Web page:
New Delhi is all set give China’s Belt and Road Initiative (BRI) ambitions in Central Asia a severe and painful jolt. India is looking to work on the International North-South Transport Corridor (INSTC), in a bid to put Central Asia on the global connectivity map and cut across China’s BRI projects in Central Asia.
In line with its ambitions to kickstart connectivity projects in Central Asia, India’s External Affairs Minister will hold a virtual meeting with the Foreign Ministers of Central Asian countries, on October 28. The meeting will focus “specifically” upon “promoting connectivity and development partnerships in the region.”
With this, India is looking to help the landlocked Central Asian region capitalise upon its strategically significant location as a connectivity hub sandwiched between South Asian countries like Iran, India and Afghanistan on one side, and Russia and the Baltic nations on the other side.
India’s Ministry of External Affairs (MEA) has stated, “Foreign Ministers of India, Kazakhstan, Tajikistan, Turkmenistan and Uzbekistan as well as First Deputy Foreign Minister of the Kyrgyz Republic will participate in the meeting.”
The MEA release has further stated, “The Ministers will exchange views on a wide gamut of areas including political, security, economic and commercial, humanitarian and cultural spheres as well as on regional and international issues of mutual interest.”
But most importantly, the MEA has disclosed, “The Ministers will specifically deliberate on promoting connectivity and development partnerships in the region.”
Recently, India’s Ambassador to Uzbekistan Manish Prabhat also said that the Indian government is “working on the International North-South Transport Corridor (INSTC) and Uzbekistan can also become its member. An air corridor between India and Central Asia is also being worked on. Indian carriers should also target direct flights to Uzbekistan.”
New Delhi’s plans are thus clear. India is going to reinvigorate the International North-South Transport Corridor (INSTC) treaty that was ratified by India, Iran and Russia in 2002. INSTC is a unique project paving way for a 7,200 kilometres long trade network, running from the Indian Ocean to the Persian Gulf via Iran’s main port- Bandar Abbas, further into the Caspian Sea via Russia’s Astrakhan port, and finally reaching Europe via St. Petersburg in Russia and Baltic Sea.
Presently, Iran’s Bandar Abbas port isn’t in good shape owing to American sanctions. But the Chabahar port being developed by India can take care of New Delhi’s INSTC ambitions.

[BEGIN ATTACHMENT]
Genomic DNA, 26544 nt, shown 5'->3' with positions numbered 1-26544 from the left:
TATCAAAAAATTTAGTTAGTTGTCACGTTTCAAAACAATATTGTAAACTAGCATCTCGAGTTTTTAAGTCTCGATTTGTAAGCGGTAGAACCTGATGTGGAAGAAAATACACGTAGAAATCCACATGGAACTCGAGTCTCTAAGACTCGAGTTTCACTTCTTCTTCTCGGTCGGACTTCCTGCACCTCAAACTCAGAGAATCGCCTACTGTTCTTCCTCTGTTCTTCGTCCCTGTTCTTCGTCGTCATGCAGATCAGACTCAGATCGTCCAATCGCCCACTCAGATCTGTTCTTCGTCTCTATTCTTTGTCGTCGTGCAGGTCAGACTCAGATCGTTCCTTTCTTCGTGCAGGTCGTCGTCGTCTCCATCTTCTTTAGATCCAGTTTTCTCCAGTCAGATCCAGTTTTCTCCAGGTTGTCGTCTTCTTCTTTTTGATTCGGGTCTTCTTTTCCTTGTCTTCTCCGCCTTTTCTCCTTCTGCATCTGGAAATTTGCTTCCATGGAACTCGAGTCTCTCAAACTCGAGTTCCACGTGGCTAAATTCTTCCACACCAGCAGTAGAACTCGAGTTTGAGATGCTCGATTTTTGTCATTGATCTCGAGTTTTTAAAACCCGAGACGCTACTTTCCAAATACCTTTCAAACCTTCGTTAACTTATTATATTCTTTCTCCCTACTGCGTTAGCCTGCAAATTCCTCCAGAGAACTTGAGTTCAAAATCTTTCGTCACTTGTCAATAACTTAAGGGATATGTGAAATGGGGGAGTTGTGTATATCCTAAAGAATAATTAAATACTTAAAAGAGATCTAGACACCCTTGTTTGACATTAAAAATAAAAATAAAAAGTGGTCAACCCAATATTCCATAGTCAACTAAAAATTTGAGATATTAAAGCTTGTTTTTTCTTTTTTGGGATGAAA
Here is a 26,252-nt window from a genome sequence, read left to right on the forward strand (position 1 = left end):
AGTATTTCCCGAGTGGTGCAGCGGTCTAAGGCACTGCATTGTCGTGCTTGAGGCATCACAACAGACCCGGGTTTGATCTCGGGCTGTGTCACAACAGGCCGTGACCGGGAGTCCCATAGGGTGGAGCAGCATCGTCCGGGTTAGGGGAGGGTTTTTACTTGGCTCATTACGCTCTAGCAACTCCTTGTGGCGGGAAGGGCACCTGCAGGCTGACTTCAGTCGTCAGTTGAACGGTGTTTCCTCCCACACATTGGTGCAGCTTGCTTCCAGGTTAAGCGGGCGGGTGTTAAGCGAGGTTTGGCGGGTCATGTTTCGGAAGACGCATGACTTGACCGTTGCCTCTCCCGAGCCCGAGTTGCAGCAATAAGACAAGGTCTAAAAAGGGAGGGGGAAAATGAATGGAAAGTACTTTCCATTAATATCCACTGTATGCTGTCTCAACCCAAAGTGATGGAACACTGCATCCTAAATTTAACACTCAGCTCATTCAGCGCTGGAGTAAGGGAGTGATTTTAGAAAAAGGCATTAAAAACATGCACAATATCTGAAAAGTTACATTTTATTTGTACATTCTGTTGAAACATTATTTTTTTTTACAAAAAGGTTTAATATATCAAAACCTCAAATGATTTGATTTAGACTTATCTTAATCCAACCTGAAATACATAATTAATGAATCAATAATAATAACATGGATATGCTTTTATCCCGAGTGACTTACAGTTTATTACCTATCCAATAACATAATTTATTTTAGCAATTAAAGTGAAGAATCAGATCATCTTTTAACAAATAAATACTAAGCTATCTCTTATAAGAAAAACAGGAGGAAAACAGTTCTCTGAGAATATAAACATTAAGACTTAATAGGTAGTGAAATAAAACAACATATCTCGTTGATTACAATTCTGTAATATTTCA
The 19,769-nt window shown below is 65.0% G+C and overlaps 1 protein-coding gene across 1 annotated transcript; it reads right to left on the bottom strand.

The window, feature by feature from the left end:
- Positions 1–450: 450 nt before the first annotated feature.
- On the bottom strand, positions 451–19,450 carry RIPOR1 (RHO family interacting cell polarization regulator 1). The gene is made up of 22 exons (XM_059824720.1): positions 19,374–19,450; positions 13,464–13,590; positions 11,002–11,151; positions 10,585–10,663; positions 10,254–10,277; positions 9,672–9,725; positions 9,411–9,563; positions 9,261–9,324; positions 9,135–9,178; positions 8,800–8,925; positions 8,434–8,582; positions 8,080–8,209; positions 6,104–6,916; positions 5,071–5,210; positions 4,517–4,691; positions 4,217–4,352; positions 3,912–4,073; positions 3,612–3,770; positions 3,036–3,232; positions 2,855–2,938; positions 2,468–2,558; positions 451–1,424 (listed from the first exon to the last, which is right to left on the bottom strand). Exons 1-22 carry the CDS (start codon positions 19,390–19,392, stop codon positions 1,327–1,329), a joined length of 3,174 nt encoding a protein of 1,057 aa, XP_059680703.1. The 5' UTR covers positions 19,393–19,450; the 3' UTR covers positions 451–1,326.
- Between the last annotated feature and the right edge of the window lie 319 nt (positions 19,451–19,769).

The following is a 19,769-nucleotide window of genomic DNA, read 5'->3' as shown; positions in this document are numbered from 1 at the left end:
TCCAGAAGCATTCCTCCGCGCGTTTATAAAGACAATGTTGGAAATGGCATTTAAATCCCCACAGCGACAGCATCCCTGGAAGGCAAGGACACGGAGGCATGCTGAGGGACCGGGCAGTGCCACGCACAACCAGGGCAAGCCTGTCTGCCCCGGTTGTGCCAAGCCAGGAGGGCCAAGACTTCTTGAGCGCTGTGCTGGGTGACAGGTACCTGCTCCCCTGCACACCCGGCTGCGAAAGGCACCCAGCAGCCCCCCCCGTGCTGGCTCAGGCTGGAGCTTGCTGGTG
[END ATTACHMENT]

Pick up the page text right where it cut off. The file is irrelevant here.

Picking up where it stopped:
The INSTC treaty envisages economic cooperation for all the countries that fall on the way of the 7,200 kilometres long trade network. The Central Asian countries therefore become the biggest beneficiary of the unique trade network project.
Since India cannot reach Afghanistan and Central Asia via Pakistan due to the well-known reason of Indo-Pakistan animosity, New Delhi will have to access Central Asia via Chabahar port in Iran. While India will reach Central Asia via Iran and Afghanistan, the landlocked Central Asian region would itself get connected to the Persian Gulf and the Indian Ocean Region (IOR).
That India plans to put Central Asia on global connectivity map also becomes clear as the MEA has stated that the “Acting Foreign Minister of the Islamic Republic of Afghanistan will also attend the meeting (2nd India-Central Asia Dialogue) as a special invitee.”
It is not a matter of surprise that Central Asian countries of Kazakhstan, Kyrgyzstan and Tajikistan are already member states of INSTC. Uzbekistan and Turkmenistan have however not yet joined the trade network project. However, New Delhi is also looking to woo Uzbekistan in order to strengthen its influence in the region.
Now, as India reaches out to Central Asia with INSTC, Beijing will find that its BRI will go down in importance. The level of regional overlapping between INSTC and BRI is remarkable.
While INSTC will run in a broadly North-South direction, exploring economic cooperation with all the countries in the way, the BRI plans to stretch in an East-West direction passing through Central Asia, to Azerbaijan in South Caucasus, further into Turkey in the Eastern Mediterranean, and finally into Europe.
However, INSTC can steal all the BRI participants falling in its way like Azerbaijan, Armenia, Central Asian Republics, Iran and even the three Baltic countries– Latvia, Lithuania and Estonia.
Moreover, the fact that India has openly invited Uzbekistan to the INSTC shows that New Delhi and Moscow do have a broad understanding in going ahead with this project. Otherwise, India wouldn’t have reached out to Tashkent at a diplomatic level.
The Kremlin considers Central Asia as its exclusive “sphere of influence”. So, the signs of Russian acquiescence to New Delhi’s fervent attempts of promoting the INSTC shows that Russian President Vladimir Putin reposes more faith in India than in Xi Jinping’s flagship BRI.
India’s renewed attempts to facilitate connectivity in Central Asia is going to enhance India’s stature in the landlocked region as well as the broader Eurasian region. The biggest casualty of India’s renewed attempts to warm up to Central Asia are however going to be Beijing’s BRI ambitions.